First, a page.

Executive Director Jon Sawyer discusses Pulitzer Center innovations undertaken as a result of COVID-19 at a CommPro webinar.
The Pulitzer Center-supported podcast about the battle for the future of the Arctic National Wildlife Refuge received a nomination for a 2020 Peabody Award.
Nestor Ramos, a Pulitzer Center Connected Coastlines partner, was named a finalist for the 2020 Pulitzer Prize in feature writing for his Boston Globe story, “At the Edge of a Warming World.” Ramos’ piece explored how climate change is transforming Cape Cod.
Nature senior reporter delves into range of issues from coronavirus testing capabilities by locale to the role antibody tests will play in ending stay-at-home orders.
Pulitzer Center partner honored for groundbreaking exploration of the legacy of enslaved people on American democracy.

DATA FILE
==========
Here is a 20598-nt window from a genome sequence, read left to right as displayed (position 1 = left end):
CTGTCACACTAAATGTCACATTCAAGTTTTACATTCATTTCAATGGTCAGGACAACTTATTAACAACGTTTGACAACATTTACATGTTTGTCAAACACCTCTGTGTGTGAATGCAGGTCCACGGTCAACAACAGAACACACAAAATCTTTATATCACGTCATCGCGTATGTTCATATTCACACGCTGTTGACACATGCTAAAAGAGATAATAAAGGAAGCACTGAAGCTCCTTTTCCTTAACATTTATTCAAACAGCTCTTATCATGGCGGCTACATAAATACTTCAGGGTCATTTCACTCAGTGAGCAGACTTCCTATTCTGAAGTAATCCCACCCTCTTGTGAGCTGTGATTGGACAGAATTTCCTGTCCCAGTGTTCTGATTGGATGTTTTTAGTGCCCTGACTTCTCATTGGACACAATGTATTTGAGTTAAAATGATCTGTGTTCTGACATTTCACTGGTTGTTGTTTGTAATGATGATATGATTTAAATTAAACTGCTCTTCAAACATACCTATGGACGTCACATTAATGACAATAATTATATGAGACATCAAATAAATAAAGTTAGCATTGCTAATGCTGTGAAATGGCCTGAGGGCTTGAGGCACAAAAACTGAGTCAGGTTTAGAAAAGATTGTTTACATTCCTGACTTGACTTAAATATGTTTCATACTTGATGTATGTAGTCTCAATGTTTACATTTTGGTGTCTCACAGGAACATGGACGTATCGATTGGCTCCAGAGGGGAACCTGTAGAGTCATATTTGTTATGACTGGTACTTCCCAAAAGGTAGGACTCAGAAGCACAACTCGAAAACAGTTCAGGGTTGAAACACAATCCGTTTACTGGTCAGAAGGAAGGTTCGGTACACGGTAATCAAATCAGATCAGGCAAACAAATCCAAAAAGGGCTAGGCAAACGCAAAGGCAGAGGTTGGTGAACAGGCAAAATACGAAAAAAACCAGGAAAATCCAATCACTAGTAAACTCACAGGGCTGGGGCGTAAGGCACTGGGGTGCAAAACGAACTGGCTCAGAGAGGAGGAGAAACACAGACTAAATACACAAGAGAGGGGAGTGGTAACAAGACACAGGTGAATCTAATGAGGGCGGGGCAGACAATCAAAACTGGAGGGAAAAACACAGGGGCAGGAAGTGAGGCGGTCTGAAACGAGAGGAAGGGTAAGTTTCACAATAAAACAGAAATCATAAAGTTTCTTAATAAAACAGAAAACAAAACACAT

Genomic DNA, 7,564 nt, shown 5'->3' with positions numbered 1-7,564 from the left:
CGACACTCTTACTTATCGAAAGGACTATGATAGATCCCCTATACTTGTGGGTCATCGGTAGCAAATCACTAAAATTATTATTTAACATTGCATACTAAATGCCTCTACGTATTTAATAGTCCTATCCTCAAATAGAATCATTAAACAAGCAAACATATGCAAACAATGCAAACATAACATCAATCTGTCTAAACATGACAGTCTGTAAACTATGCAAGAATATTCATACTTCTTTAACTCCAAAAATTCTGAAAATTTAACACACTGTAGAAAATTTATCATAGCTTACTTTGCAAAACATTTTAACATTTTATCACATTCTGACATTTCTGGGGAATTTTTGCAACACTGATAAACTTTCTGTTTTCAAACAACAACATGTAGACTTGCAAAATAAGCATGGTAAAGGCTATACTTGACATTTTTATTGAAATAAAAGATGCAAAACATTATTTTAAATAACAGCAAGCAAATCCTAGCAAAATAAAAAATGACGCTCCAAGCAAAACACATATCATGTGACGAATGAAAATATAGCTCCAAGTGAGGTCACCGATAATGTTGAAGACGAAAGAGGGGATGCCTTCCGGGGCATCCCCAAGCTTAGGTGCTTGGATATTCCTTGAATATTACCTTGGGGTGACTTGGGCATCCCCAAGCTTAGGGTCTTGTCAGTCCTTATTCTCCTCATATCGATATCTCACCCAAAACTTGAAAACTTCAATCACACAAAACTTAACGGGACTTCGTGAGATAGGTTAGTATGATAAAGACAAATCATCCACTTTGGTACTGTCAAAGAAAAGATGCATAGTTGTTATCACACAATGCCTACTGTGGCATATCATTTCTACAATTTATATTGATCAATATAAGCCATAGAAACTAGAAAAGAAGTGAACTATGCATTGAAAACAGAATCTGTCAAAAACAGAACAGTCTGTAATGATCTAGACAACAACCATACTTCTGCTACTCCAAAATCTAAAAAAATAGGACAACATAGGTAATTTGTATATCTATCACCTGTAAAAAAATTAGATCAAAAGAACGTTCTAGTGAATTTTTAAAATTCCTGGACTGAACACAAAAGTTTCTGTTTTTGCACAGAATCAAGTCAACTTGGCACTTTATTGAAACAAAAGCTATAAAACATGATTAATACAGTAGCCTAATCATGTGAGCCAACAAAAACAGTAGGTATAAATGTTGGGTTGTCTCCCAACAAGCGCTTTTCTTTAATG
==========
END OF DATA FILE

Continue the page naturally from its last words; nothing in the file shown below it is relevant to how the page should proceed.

The Best of the West Contest recognizes journalistic excellence in coverage of the Western United States. Two Pulitzer-supported projects won honors in the 2020 contest.
We are delighted to announce that freelance journalist Victoria Mckenzie has been selected as the winner of the Pulitzer Center’s first annual Breakthrough Journalism Award.
Winners have been announced in the Kentucky Associated Press Broadcasters competition to honor the best in Kentucky professional and college broadcast journalism in 2019. Grantee Jacob Ryan won first place for investigative reporting.
Jon Sawyer, executive director of the Pulitzer Center, sends a message regarding COVID-19.
A Pulitzer Center staff member led a webinar discussing our education team's programs.
First session in Science and Health Series considers challenges and shortcomings of journalists covering health crises while offering ideas on improving coverage especially in context of COVID-19.
Use Tomas van Houtryve's photographs to help students understand the role that context plays in grasping the meaning behind photographs.